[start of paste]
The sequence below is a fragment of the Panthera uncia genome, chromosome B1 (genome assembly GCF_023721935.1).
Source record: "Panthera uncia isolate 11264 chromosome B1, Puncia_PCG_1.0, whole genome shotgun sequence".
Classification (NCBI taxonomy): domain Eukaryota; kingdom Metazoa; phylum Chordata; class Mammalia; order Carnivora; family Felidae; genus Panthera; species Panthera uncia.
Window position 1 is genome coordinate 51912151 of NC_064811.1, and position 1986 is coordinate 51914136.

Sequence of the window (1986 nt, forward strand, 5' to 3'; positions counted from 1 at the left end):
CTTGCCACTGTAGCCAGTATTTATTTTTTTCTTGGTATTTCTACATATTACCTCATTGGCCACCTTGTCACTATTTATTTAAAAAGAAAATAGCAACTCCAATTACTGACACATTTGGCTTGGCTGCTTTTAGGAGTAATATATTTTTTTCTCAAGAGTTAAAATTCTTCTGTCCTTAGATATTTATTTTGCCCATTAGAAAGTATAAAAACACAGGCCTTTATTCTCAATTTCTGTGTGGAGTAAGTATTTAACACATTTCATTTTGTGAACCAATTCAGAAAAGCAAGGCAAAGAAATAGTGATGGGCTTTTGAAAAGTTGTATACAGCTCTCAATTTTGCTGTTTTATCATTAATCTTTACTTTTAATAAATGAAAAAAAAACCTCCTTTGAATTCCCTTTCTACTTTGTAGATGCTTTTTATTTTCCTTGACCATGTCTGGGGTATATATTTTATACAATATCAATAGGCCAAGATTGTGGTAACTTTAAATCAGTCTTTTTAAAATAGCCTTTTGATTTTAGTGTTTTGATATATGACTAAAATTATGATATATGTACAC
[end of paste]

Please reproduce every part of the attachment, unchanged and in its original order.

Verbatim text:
The sequence below is a fragment of the Panthera uncia genome, chromosome B1 (genome assembly GCF_023721935.1).
Source record: "Panthera uncia isolate 11264 chromosome B1, Puncia_PCG_1.0, whole genome shotgun sequence".
Classification (NCBI taxonomy): domain Eukaryota; kingdom Metazoa; phylum Chordata; class Mammalia; order Carnivora; family Felidae; genus Panthera; species Panthera uncia.
Window position 1 is genome coordinate 51912151 of NC_064811.1, and position 1986 is coordinate 51914136.

Sequence of the window (1986 nt, forward strand, 5' to 3'; positions counted from 1 at the left end):
CTTGCCACTGTAGCCAGTATTTATTTTTTTCTTGGTATTTCTACATATTACCTCATTGGCCACCTTGTCACTATTTATTTAAAAAGAAAATAGCAACTCCAATTACTGACACATTTGGCTTGGCTGCTTTTAGGAGTAATATATTTTTTTCTCAAGAGTTAAAATTCTTCTGTCCTTAGATATTTATTTTGCCCATTAGAAAGTATAAAAACACAGGCCTTTATTCTCAATTTCTGTGTGGAGTAAGTATTTAACACATTTCATTTTGTGAACCAATTCAGAAAAGCAAGGCAAAGAAATAGTGATGGGCTTTTGAAAAGTTGTATACAGCTCTCAATTTTGCTGTTTTATCATTAATCTTTACTTTTAATAAATGAAAAAAAAACCTCCTTTGAATTCCCTTTCTACTTTGTAGATGCTTTTTATTTTCCTTGACCATGTCTGGGGTATATATTTTATACAATATCAATAGGCCAAGATTGTGGTAACTTTAAATCAGTCTTTTTAAAATAGCCTTTTGATTTTAGTGTTTTGATATATGACTAAAATTATGATATATGTACAC